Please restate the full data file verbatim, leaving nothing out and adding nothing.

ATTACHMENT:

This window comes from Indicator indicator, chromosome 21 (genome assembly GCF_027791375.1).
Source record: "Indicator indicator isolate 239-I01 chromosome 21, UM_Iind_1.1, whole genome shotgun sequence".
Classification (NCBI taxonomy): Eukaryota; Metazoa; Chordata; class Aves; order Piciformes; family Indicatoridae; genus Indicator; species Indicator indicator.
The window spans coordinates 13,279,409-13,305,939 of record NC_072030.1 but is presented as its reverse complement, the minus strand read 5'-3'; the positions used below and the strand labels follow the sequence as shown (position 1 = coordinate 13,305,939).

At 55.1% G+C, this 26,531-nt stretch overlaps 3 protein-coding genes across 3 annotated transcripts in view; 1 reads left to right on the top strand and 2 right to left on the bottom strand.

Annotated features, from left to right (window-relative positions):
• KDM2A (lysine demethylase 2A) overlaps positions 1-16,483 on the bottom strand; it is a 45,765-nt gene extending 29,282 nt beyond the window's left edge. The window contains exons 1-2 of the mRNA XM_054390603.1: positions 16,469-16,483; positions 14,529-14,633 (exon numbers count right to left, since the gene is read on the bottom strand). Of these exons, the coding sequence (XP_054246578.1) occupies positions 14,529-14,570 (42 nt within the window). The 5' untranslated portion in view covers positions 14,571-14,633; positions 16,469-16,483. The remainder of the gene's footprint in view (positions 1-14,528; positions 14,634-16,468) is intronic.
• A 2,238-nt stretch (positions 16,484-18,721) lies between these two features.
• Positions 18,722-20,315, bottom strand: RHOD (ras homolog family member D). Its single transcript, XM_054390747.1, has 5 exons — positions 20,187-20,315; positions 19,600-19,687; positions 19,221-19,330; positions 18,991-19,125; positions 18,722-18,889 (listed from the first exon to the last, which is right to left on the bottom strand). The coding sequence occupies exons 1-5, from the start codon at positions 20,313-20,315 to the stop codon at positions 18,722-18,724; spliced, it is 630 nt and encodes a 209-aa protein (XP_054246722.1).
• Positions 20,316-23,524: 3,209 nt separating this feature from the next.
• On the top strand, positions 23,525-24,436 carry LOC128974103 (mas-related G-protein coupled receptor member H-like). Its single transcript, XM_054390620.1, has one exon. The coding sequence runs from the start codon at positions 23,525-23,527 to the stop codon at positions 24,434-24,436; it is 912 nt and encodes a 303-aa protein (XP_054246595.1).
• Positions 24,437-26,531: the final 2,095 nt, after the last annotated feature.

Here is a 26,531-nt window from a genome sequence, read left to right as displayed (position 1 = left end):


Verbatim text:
This window comes from Indicator indicator, chromosome 21 (genome assembly GCF_027791375.1).
Source record: "Indicator indicator isolate 239-I01 chromosome 21, UM_Iind_1.1, whole genome shotgun sequence".
Classification (NCBI taxonomy): Eukaryota; Metazoa; Chordata; class Aves; order Piciformes; family Indicatoridae; genus Indicator; species Indicator indicator.
The window spans coordinates 13,279,409-13,305,939 of record NC_072030.1 but is presented as its reverse complement, the minus strand read 5'-3'; the positions used below and the strand labels follow the sequence as shown (position 1 = coordinate 13,305,939).

At 55.1% G+C, this 26,531-nt stretch overlaps 3 protein-coding genes across 3 annotated transcripts in view; 1 reads left to right on the top strand and 2 right to left on the bottom strand.

Annotated features, from left to right (window-relative positions):
• KDM2A (lysine demethylase 2A) overlaps positions 1-16,483 on the bottom strand; it is a 45,765-nt gene extending 29,282 nt beyond the window's left edge. The window contains exons 1-2 of the mRNA XM_054390603.1: positions 16,469-16,483; positions 14,529-14,633 (exon numbers count right to left, since the gene is read on the bottom strand). Of these exons, the coding sequence (XP_054246578.1) occupies positions 14,529-14,570 (42 nt within the window). The 5' untranslated portion in view covers positions 14,571-14,633; positions 16,469-16,483. The remainder of the gene's footprint in view (positions 1-14,528; positions 14,634-16,468) is intronic.
• A 2,238-nt stretch (positions 16,484-18,721) lies between these two features.
• Positions 18,722-20,315, bottom strand: RHOD (ras homolog family member D). Its single transcript, XM_054390747.1, has 5 exons — positions 20,187-20,315; positions 19,600-19,687; positions 19,221-19,330; positions 18,991-19,125; positions 18,722-18,889 (listed from the first exon to the last, which is right to left on the bottom strand). The coding sequence occupies exons 1-5, from the start codon at positions 20,313-20,315 to the stop codon at positions 18,722-18,724; spliced, it is 630 nt and encodes a 209-aa protein (XP_054246722.1).
• Positions 20,316-23,524: 3,209 nt separating this feature from the next.
• On the top strand, positions 23,525-24,436 carry LOC128974103 (mas-related G-protein coupled receptor member H-like). Its single transcript, XM_054390620.1, has one exon. The coding sequence runs from the start codon at positions 23,525-23,527 to the stop codon at positions 24,434-24,436; it is 912 nt and encodes a 303-aa protein (XP_054246595.1).
• Positions 24,437-26,531: the final 2,095 nt, after the last annotated feature.

Here is a 26,531-nt window from a genome sequence, read left to right as displayed (position 1 = left end):